Dracaena – Tips to Help Repot a Large Dracaena

Dracaena is an amazing plant to bring home. It not only looks good but it is not as demanding as most other houseplants out there. However, just like all plants, after a couple of months, you will need to repot your plant. This is for the simple fact that the soil in the pot can only sustain the nutritional needs of your plant for so long. But how do you make sure that the transplant does not end up damaging your plant? The objective of this post is to educate you on how to repot a large plant.

Repotting a houseplant is important. Most plantscaper suppliers will actually give you advice on when and how to repot your plant. Another reason why you need to repot most plants is because their roots will grow to large sizes and the small pot will no longer be able to contain them. Failing to re-pot your plant on time may cause it to wilt even after watering. There are a few tips you have to consider when repotting your houseplant.

Dealing with extremely large plants
Some plants grow into massive sizes. In this case, repotting them will not be a viable option. The solution here is to replace the top soil with new one. You need to replace the top 2 to 3 inches of the top soil with fresh soil at least once every year. This is a process known as top dressing. It helps replenish the nutrients in the pot without disturbing the roots.

Moving to a new pot
With most houseplants, especially the draceana, it is possible to move the plant to another larger pot. The best time to do this is in spring. You should avoid repotting large plants that are already blooming or budding.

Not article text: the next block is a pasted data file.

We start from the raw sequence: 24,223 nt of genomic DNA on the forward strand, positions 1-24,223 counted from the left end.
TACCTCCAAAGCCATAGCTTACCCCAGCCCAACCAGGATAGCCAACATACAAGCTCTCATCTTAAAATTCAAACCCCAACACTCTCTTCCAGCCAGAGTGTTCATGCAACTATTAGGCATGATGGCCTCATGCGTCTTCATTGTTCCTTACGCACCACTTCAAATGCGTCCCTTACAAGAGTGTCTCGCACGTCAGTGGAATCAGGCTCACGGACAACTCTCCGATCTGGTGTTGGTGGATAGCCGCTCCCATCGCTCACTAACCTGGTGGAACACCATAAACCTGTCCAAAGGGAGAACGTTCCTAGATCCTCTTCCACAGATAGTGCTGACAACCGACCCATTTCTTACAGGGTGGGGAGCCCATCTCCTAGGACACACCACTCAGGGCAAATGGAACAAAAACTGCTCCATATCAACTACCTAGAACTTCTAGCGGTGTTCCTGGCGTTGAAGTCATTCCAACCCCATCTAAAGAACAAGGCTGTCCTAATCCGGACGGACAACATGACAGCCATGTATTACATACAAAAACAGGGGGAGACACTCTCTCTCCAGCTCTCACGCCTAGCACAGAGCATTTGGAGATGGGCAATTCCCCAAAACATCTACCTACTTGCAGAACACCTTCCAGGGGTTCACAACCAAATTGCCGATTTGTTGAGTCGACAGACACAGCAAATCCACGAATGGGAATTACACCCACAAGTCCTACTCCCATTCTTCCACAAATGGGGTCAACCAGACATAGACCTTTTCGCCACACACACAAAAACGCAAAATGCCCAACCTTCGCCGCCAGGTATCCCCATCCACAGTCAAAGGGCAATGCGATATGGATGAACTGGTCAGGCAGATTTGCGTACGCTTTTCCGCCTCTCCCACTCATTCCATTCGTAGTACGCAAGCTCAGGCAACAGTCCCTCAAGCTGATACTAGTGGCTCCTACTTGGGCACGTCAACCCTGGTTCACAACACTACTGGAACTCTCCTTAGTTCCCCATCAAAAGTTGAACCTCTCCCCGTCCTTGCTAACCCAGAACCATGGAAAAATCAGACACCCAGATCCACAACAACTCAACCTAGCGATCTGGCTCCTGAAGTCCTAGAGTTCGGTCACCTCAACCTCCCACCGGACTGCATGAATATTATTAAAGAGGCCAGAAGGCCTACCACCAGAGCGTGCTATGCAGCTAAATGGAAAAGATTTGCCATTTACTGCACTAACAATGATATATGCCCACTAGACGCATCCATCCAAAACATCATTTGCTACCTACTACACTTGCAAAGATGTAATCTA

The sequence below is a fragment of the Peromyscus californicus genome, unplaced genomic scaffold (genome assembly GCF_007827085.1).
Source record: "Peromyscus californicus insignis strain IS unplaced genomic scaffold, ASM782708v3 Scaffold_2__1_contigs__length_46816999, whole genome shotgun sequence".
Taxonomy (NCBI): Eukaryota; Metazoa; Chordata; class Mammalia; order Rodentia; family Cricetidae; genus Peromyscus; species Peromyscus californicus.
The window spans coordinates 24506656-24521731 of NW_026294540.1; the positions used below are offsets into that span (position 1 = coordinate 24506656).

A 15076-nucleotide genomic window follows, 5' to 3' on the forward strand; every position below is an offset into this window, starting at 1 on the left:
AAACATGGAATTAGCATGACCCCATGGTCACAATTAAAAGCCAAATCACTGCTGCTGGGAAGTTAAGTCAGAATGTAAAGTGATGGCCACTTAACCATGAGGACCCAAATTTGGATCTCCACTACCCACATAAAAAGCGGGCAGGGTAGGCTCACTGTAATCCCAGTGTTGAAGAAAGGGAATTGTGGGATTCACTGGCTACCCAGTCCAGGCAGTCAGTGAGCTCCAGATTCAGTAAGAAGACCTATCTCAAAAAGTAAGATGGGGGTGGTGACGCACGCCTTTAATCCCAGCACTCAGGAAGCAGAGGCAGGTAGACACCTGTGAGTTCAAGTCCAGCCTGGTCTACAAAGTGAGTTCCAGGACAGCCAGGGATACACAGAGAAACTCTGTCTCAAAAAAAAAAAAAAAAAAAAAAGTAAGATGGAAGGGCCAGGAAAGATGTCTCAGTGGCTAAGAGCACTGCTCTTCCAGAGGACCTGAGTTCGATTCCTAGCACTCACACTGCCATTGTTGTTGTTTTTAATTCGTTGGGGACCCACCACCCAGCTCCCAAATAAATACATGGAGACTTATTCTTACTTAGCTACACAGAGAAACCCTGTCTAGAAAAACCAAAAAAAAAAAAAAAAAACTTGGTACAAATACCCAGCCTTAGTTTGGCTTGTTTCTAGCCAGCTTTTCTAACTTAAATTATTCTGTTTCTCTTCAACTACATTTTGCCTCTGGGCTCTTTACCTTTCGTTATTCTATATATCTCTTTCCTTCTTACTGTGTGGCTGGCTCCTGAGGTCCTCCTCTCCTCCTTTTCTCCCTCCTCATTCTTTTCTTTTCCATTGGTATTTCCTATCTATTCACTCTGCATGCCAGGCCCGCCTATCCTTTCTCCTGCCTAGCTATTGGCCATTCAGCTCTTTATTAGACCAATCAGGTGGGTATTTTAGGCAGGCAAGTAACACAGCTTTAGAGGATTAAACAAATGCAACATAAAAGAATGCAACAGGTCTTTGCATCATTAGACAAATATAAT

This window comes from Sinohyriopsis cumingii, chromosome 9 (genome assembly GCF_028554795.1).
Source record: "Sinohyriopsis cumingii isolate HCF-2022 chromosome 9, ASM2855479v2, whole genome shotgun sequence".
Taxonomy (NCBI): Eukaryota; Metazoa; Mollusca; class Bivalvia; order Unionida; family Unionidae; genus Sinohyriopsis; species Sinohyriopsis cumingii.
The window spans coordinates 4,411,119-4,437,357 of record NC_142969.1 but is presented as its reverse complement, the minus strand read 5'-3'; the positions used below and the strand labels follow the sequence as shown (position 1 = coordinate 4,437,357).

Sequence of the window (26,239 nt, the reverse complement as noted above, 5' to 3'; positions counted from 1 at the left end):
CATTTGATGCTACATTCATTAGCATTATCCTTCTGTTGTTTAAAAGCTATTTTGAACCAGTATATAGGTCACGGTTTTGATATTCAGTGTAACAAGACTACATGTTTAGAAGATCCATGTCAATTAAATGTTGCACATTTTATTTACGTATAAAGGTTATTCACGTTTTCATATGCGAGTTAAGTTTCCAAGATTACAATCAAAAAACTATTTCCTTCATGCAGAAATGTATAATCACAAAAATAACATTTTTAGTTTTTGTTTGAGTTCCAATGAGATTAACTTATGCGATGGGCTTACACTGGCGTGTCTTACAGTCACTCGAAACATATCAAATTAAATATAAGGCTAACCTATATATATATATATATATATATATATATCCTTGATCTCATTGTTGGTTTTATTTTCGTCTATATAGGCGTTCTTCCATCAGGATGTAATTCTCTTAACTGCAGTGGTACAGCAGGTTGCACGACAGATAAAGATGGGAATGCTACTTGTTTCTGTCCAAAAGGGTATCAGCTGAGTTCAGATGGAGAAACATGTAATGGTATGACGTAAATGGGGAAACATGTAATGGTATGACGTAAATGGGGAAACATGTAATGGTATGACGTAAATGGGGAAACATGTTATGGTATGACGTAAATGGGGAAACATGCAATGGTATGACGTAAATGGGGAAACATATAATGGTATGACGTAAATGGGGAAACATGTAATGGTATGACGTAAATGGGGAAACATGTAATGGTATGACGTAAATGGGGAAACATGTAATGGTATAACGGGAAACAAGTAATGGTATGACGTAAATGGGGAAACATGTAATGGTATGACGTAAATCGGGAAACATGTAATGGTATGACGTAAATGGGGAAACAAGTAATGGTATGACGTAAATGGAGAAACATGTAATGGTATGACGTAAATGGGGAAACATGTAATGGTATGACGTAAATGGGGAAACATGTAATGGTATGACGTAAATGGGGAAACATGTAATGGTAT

A day before repotting your plant you need to water it. The soil needs to be damp so that it holds together better when moving it. You will also need to choose a container that is at least 2 inches larger, in diameter, than the current one. Interiorscaper suppliers will be happy to supply you with any pot size you need. Use a bucket to mix potting mix. You should mix the mix with water.

The next step is to turn the plant on its side. Try and slide it out of its pot. If it is stuck, try and run a knife around the edges of the pot. You can also push through the drainage holes using a pencil. Only tug gently. Cut away roots that may be growing through the drainage holes. If you still cannot remove the plant from the pot, you may have to destroy the pot. Cut with shears (plastic) or smash with a hammer (clay).

You now need to put enough of the mixed potting mix into the new container. Adding stones or pebbles at the bottom of the pot before adding the soil can help with drainage. Loosen the roots of the plant by removing the soil that comes loose. Cut off the dead roots. Set the plant in the new container and surround it with moistened potting mix. Water the plant thoroughly and keep it away from direct sunlight for at least 2 weeks.